CFR 121.201). To the extent that this final rule does affect small 
entities, it will not impose substantial new expenses or changes to 
routine operations.
    GIPSA believes that small swine production contract growers and 
poultry growers will benefit directly from this final rule, which will 
provide accurate and fair weighing of their inputs and outputs.
    We have considered the effects of this final rule under the 
Regulatory Flexibility Act and we believe that it will not have a 
significant impact on a substantial number of small entities.

Executive Order 12988

    This final rule has been reviewed under Executive Order 12988, 
Civil Justice Reform. This final rule is not intended to have a 
retroactive effect. This final rule will not pre-empt State or local 
laws, regulations, or policies, unless they present an irreconcilable 
conflict with the amendments in this rule. The provisions of this final 
rule will not require administrative procedures be exhausted prior to 
judicial challenges.

Executive Order 13175

    This final rule has been reviewed with the requirements of 
Executive Order 13175, Consultation and Coordination with Indian Tribal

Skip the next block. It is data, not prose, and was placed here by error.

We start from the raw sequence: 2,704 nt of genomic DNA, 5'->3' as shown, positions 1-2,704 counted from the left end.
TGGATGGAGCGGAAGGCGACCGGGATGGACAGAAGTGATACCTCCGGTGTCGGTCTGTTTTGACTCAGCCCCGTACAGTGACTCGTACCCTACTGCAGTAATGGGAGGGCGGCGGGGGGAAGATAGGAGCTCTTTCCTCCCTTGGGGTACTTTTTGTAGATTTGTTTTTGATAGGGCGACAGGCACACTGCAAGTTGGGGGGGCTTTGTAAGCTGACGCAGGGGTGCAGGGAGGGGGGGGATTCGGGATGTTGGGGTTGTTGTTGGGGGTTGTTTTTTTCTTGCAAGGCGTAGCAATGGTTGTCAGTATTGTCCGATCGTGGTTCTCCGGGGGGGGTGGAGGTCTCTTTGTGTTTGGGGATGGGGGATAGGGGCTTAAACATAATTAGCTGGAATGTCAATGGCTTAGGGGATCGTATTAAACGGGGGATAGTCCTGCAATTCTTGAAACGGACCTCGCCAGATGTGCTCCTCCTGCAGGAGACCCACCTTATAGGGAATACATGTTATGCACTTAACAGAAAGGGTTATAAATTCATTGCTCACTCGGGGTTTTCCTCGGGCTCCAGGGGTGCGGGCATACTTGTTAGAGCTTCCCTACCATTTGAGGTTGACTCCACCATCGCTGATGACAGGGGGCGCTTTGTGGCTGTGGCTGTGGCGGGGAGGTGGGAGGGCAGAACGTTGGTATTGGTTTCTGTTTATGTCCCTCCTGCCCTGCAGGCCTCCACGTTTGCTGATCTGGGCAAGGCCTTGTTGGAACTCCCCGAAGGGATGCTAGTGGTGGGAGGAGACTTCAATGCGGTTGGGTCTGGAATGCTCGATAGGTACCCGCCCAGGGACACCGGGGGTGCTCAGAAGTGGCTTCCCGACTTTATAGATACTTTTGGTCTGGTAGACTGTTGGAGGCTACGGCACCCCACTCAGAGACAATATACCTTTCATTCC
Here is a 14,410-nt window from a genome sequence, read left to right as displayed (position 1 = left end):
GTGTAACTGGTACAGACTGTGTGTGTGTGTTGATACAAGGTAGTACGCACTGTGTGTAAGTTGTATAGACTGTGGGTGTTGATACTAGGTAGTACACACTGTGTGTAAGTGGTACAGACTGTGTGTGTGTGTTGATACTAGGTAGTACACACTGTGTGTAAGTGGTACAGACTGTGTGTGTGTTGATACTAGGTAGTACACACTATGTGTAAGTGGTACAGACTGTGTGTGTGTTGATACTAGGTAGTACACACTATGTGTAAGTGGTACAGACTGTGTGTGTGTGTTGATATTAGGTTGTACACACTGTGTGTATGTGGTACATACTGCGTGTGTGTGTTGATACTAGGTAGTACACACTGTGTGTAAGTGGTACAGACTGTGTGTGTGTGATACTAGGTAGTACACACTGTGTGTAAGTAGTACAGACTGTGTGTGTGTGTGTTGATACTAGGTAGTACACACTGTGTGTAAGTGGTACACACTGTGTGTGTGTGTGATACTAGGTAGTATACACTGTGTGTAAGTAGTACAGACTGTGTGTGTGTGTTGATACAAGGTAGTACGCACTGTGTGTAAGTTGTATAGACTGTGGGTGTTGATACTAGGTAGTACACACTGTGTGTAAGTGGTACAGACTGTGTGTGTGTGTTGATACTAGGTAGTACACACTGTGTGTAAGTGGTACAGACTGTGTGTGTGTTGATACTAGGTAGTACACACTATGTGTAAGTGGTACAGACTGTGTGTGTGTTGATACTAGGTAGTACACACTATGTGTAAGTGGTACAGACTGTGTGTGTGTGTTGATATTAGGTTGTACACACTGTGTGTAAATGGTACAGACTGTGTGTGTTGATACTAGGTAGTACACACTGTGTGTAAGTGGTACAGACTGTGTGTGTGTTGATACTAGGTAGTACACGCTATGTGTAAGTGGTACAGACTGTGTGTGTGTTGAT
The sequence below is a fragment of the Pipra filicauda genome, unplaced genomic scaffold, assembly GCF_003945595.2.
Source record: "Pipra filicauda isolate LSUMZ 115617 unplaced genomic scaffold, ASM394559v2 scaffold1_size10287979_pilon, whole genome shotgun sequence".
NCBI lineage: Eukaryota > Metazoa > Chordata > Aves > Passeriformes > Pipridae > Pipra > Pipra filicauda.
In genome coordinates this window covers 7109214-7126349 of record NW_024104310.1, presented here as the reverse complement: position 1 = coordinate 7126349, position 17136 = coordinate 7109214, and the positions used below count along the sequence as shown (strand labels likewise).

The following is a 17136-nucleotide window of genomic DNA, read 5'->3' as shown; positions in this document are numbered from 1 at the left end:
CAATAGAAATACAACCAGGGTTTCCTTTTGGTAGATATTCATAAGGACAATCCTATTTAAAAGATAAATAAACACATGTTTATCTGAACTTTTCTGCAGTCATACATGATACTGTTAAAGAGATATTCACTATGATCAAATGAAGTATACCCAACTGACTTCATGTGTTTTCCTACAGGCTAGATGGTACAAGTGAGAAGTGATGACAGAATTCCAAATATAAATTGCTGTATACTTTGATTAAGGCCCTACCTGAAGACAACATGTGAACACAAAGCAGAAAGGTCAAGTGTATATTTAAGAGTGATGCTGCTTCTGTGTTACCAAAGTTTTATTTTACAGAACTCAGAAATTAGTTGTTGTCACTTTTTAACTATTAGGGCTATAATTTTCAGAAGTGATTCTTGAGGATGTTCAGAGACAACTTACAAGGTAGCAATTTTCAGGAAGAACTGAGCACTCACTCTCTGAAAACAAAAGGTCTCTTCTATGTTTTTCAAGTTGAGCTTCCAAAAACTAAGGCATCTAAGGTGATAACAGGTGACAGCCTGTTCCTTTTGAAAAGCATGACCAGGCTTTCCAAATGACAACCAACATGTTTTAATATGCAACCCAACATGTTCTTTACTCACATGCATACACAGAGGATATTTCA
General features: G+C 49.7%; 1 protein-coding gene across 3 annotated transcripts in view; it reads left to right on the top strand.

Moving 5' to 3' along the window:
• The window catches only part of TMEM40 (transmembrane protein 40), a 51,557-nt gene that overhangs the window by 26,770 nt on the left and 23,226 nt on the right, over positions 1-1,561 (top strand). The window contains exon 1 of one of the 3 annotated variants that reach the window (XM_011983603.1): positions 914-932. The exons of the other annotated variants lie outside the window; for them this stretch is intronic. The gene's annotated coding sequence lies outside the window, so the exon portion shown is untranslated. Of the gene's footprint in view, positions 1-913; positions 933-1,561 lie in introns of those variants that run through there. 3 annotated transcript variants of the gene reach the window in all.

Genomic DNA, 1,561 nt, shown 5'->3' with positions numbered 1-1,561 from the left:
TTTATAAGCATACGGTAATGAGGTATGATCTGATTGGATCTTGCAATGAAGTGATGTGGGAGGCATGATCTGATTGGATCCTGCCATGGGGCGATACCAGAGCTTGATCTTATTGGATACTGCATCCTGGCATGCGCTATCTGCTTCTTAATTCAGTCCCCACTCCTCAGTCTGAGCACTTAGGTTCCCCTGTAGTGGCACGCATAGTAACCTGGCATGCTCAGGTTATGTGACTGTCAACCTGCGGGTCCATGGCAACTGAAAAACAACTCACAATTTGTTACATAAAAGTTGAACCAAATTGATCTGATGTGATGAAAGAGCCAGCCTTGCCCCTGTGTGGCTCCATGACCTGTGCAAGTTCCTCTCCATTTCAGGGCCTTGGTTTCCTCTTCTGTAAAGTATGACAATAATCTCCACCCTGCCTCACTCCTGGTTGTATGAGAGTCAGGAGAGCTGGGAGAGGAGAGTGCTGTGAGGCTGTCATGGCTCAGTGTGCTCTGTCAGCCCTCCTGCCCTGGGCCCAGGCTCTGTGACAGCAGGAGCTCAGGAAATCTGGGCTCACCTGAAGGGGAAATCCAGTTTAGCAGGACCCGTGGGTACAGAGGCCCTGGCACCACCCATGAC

Governments. This rule will not have substantial and direct effects on 
Tribal governments and will not have significant Tribal implications.

Paperwork Reduction Act

    This final rule does not contain new information collection 
requirements or changes to existing information collection requirements 
subject to the Paperwork Reduction Act of 1995 (44 U.S.C. 3501 et 
seq.).

E-Government Act Compliance

    GIPSA is committed to complying with the E-Government Act, to 
promote the use of the Internet and other information technologies to 
provide increased opportunities for citizen access to Government 
information and services, and for other purposes.

List of Subjects in 9 CFR Part 201

    Reporting and recordkeeping requirements, Poultry and poultry 
products, Trade practices.

    For the reasons set forth in the preamble, we are amending 9 CFR 
part 201 to read as follows:

PART 201--[AMENDED]

0
1. The authority citation for part 201 continues to reads as follows:

    Authority:  7 U.S.C. 181-229, 229c.


0
2. Revise Sec.  201.49 to read as follows:


Sec.  201.49  Requirements regarding scale tickets evidencing weighing 
of livestock, live poultry, and feed.

    (a) When livestock, poultry or feed is weighed for the purpose of 
purchase, sale, acquisition, or settlement, a scale ticket must be 
issued which must be serially numbered and used in numerical sequence. 
Sufficient copies must be executed and provided to all parties to the 
transaction. Unused and partially executed scale tickets must not be 
left exposed or accessible to other parties and, except in feed mills, 
must be kept under lock when the weigher is not at the scale. In 
instances where the weight values are automatically recorded directly 
on the account of purchase, account of sale, or other basic transaction 
record, this record may serve in place of a scale ticket.